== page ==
In the Royal Photograph Collection at Windsor is an album which offers a uniquely personal insight into Queen Victoria’s view of what she wanted to treasure in family terms and what deserved special mention in a documentary way. This is the splendid burgundy leather-bound album by Giroux, known as the ‘Album of Important Occasions. 1837-1885’, may have been produced later than when the dates in it were properly begun. It probably dates from between 1855 and the mid-1880s. The five oval miniature pictures on the front cover are views of Rome – Vatican Square, the Roman Forum, the Colosseum, the Pantheon and the Castel Sant’Angelo. It shouldn’t be confused with the volumes that contain Queen Victoria’s private negatives, which also include similar material by theme.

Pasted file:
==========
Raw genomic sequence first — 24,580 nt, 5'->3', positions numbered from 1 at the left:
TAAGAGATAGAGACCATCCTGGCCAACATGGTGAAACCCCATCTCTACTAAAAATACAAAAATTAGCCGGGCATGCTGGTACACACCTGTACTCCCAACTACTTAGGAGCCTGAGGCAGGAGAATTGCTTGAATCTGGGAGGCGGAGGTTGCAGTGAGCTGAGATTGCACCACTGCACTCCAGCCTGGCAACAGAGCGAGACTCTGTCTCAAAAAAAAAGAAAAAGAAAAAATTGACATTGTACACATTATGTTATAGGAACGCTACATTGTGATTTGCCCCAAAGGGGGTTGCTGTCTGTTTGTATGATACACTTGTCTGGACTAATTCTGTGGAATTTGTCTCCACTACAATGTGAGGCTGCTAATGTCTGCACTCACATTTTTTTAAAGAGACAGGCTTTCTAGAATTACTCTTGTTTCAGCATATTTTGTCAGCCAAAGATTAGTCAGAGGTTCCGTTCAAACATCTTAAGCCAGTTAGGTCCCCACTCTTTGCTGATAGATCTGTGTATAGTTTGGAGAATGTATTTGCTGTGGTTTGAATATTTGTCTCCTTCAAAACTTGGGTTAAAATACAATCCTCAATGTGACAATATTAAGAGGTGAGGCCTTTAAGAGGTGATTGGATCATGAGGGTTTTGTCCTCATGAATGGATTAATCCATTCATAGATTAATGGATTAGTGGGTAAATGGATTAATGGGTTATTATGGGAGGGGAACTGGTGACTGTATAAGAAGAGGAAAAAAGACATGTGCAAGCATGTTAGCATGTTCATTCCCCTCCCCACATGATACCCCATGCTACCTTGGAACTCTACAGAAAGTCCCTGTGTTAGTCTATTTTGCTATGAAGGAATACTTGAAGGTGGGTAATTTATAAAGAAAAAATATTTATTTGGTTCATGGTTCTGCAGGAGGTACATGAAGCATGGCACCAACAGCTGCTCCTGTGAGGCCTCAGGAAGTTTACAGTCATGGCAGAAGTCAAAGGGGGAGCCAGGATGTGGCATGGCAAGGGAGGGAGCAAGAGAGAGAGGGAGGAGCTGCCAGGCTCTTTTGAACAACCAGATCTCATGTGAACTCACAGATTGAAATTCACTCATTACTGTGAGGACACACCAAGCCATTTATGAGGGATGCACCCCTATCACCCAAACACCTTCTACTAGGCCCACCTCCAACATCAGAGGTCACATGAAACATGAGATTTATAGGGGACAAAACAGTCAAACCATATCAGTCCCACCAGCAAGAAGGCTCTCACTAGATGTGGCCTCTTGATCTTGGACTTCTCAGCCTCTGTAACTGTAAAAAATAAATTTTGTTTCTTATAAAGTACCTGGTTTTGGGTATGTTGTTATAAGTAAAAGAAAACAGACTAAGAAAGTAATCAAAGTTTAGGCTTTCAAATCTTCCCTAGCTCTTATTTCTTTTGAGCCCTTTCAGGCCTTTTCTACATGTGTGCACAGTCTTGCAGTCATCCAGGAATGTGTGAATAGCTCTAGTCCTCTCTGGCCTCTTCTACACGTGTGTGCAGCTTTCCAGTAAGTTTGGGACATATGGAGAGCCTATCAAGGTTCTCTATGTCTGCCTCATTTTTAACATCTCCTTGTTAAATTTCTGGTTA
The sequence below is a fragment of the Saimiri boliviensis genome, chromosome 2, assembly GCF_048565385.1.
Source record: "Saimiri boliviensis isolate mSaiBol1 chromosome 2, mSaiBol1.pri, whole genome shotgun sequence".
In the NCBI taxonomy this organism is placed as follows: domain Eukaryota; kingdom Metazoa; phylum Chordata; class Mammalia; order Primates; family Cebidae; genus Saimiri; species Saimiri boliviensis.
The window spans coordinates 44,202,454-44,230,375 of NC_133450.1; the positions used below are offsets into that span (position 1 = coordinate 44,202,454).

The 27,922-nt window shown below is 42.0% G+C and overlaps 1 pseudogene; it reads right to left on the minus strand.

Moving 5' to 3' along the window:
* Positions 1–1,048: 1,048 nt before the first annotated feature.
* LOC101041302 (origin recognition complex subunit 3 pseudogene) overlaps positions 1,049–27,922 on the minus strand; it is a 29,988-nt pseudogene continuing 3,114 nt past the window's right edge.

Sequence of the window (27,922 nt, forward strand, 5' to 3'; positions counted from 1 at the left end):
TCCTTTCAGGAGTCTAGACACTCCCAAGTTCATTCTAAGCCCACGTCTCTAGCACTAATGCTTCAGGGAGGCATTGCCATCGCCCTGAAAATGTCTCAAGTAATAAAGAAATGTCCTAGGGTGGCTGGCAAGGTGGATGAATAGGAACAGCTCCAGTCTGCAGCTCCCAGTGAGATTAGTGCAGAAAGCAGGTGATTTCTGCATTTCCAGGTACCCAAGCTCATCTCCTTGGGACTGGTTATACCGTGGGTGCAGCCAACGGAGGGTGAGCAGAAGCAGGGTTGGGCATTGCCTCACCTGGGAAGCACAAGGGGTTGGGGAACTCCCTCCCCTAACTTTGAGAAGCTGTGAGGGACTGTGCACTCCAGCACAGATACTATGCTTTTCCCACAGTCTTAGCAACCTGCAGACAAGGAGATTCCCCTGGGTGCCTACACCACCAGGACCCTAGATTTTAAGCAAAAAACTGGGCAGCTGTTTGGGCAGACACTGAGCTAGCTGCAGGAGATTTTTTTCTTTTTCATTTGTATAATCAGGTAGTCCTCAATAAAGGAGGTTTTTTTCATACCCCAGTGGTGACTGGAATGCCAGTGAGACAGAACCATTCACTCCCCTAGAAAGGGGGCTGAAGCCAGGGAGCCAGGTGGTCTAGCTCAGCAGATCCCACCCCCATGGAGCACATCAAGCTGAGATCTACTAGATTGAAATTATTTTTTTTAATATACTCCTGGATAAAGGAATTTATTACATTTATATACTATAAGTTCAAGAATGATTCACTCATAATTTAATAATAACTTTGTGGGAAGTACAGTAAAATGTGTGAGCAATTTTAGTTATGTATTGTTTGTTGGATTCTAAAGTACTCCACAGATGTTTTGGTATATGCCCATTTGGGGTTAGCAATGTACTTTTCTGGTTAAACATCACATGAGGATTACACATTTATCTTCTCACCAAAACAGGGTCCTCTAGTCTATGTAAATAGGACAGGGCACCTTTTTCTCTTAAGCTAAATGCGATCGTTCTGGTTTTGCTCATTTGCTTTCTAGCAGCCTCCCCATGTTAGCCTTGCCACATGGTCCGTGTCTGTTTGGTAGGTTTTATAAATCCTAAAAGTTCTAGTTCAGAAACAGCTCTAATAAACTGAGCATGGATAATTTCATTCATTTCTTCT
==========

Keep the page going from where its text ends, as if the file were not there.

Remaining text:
The Album of Important Occasions is revealing because it tells us – literally – what Queen Victoria’s considered to be essential and worthy of particular record in her family. Predictably, this album contained photographs of crucial royal events, such as christenings, confirmations and weddings, but the choice of objects and the way in which they were arranged and chosen, is unusual. Also, we might think that such an album would date naturally from the Queen’s wedding year – 1840 – onwards, but we would be wrong. Correctly, the album instead begins with 1837 – a year of unparalleled significance in the life of the future Queen Victoria – the year of her accession, on the death of her uncle, King William IV.So crucially, this album pre-dates Prince Albert, as it should. If 1840 was by the Queen’s own private admission in her journal, the ‘happiest’ day of her life, then 1837 was a year of inestimable importance, because it was the one in which she became a monarch. The year that the album ends – 1885 – is also telling. It was in this year that her beloved youngest daughter and ninth child, Princess Beatrice, married Prince Henry of Battenberg at St Mildred’s Church, Whippingham, where the Royal Family worshipped when in residence at Osborne. It is almost as if then, the album marks a cut-off point, after which all of the Queen’s children are considered adult, with their occasions all faithfully documented and photographed inside its pages.